When we had to choose our major 5 units of our matriculation subjects, I chose Arabic instead of Computer Science, because I discovered Computer Science was not important for studying math or CS at university. It was a specialisation in Physics that was critical for the Technion (which I eventually started learning Electrical Engineering in). So, I decided that since CS would not teach me much new, I’ll take Arabic, which may prove useful for better understanding of the Arabic Language and Arab culture.

I don’t regret this choice. Although I mostly remember obscure grammatical rules, and while my vocabulary is slowly dwindling, I think that with some help from reference books, I can eventually be able to read Arabic texts. And I did learn a bit about the Arabic culture through such lessons.


After I graduated from high school, I became bored, so my father arranged for a job interview in Elpas, a company ran by one of his close friends, who finished his army service as an engineer to start a startup Electro-optics company. I eventually got the job, and so started earning a living as a programmer, while still largely dependant on my parents.

I was eventually found unsuitable for Army service, which I actually wanted to serve in, but was a bit afraid of.

The days of BASIC, C and Pascal hobbyist programmers in DOS are largely over now, highly superseded by Visual Basic/Delphi/Visual C++ programmers working for Win32, and gcc/Perl/Python/Ruby/Tcl programmers working on GNU systems (such as Linux). Even when I learned C I did not distinguish between the ANSI C functions, and those that were DOS or Borland extensions. And 16-bit programming was a bit painful and I had to use long for numbers that could get quite large.

Software Engineering is not a label - it’s a process. I have constantly become and am still becoming a better software engineer. Many people are “ad-hoc programmers”. They know just enough programming to survive. However, some of them are hackers. They are curious and delighted about programming and wish to learn more and more. I believe that as a child and a teenager I started as a hacker. Not a very good one, but still a computer enthusiast.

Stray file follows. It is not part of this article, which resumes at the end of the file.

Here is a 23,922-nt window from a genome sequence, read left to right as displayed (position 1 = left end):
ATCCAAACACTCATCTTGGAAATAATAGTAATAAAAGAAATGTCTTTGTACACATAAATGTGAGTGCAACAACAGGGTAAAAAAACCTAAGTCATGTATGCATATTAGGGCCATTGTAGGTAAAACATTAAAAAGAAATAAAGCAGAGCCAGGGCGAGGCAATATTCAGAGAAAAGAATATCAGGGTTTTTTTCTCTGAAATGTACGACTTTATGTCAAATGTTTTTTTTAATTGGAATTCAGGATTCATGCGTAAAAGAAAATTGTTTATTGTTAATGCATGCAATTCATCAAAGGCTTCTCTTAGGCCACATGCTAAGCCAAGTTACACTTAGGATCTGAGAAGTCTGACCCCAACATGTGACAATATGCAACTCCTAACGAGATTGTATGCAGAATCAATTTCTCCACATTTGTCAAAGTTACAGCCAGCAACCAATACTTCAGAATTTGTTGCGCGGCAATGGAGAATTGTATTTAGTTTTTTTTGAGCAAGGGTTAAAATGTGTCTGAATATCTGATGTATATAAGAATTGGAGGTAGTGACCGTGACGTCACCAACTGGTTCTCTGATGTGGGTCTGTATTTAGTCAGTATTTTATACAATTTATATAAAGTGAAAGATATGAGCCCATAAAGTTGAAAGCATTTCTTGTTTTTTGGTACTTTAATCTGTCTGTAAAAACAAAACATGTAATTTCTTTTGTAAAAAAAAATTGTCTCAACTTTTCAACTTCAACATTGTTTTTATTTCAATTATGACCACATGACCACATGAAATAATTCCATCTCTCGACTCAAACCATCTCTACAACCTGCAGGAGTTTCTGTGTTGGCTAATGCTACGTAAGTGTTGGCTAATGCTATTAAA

My suggestion to wannabe hackers today is to start working on a Linux system. A Mandriva Linux system with KDE and everything installed and configured, is equally as usable as Windows, but offers much more development capabilities at the fraction of the cost. It’ s also based on UNIX, which is an entire software engineering culture of its own, which you can explore should you like to. But when I was 10 years old, XTs could only run DOS, and so that’s what we had to do. I still believe my DOS days gave me an edge on some UNIX programmers, because I am very comfortable at the command line and at editing text while seeing how it will eventually look like in my mind’s eye. I don’t want “What you see is what you get”. I want “What you want is what you get ASAP”.

Today with KDE, GNOME and other graphical environments, even many children who are introduced to Linux, will find the command line intimidating. I don’t say using a GUI does not has its advantages. But you must get to like the command line and to see things in your mind’s eye. Programming, designing styled text and creating graphics happens mostly in the mind, not in your IDE , WYSIWYG word processor or Graphics program. One should realize that even if you can’t see it, the computer will still be able to create it for you.

Programming and computing without using the mind’s eye eventually numbs out imagination and creativity . One is used to point-and-click and getting immediate results instead of thinking about them carefully and then implementing them. But the damage is not irreversible.

Some software systems are so complex that working on them in an IDE instead of in text editors inside several console windows will give you little advantage. That will be the case for a very long time, because writing a program that can generate every algorithm for you, is not something I see as possible. You may choose to use a GUI for giving you some widgets and various bells and whistles for free. But remember that in order to be a great programmer and not just a good one, you have to think, imagine and analyse your code. There’s no escaping that and I think it applies to all other fields of science and engineering as well.